A Cairo court convicted 43 non-governmental organization (NGO) employees of inciting unrest in Egypt. Government prosecutors brought charges against sixteen Americans, along with a number of Europeans and Egyptians, with 27 of the activists being charged in absentia. Ten months after the toppling of Hosni Mubarak in 2011, the Egyptian police raided several NGOs as part of an investigation into their finances. Authorities accused the pro-democracy groups of working unlawfully within Egypt and receiving illegal funding from abroad. Well respected Freedom House, the International Republican Institute and the National Democratic Institute (NDI), were forced to close in what is being called “a war against Egypt’s growing civil society.”
The court sentenced 27 of the defendants to five years in prison with another five defendants receiving two-year terms. Robert Becker remained in Egypt for the verdict, the only American to appear in court. He stayed despite his employer, NDI, paying $330,000 in bail, allowing him to leave the country. Becker explained that he wanted to show solidarity with his Egyptian colleagues, NDI subsequently terminated his employment. After the court read the verdict he boarded a plane to Rome at the urging of his legal council. The defendants are expected to appeal their convictions.
American Robert Becker of the National Democratic Institute leaves the defendants’ cage after a hearing in the trial of employees of nonprofit groups in Cairo, Egypt on March 8, 2012. (Photo: AP)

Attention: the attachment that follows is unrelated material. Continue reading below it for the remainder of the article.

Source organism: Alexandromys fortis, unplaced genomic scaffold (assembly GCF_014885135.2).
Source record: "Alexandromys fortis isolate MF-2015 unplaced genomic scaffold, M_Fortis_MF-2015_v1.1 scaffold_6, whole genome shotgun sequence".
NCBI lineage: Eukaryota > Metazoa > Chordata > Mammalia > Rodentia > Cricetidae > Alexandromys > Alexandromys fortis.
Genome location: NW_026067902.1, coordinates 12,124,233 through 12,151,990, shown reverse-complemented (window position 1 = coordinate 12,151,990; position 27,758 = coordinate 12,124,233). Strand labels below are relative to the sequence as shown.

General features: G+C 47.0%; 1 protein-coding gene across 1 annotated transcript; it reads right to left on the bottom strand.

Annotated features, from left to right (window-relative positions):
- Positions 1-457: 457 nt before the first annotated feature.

Western government and NGOs continued to monitor the trial and suggested the verdict could have negative repercussions for Egyptians. Freedom House President David Kramer called the case “a disgrace from the very beginning, and the verdict makes a mockery of the Egyptian judicial process.” Germany’s foreign minister, Guido Westerwelle, expressed concern over the conviction of two employees working with the Konrad Adenauer Foundation. The trial also strained Washington’s relationship with Cairo. Some U.S. officials hinted that some of the $1.5 billion in direct aid to Egypt could be jeopardized.
President Mohamed Morsi has submitted a bill to parliament that would curtail the NGOs ability to operate in Egypt, compounding the challenges to civil society groups. The Egyptian authorities’ targeting of pro-democracy NGOs highlights the failure of the 2011 revolutions to bring meaningful civil rights to the Arab world’s most populous nation. U.S. Secretary of State John Kerry accurately describes the recent court proceedings as “incompatible with Egypt’s transition to democracy.” Indeed, Mohamed Morsi’s Islamist controlled government will likely continue to use its power to target liberal opponents inside the country.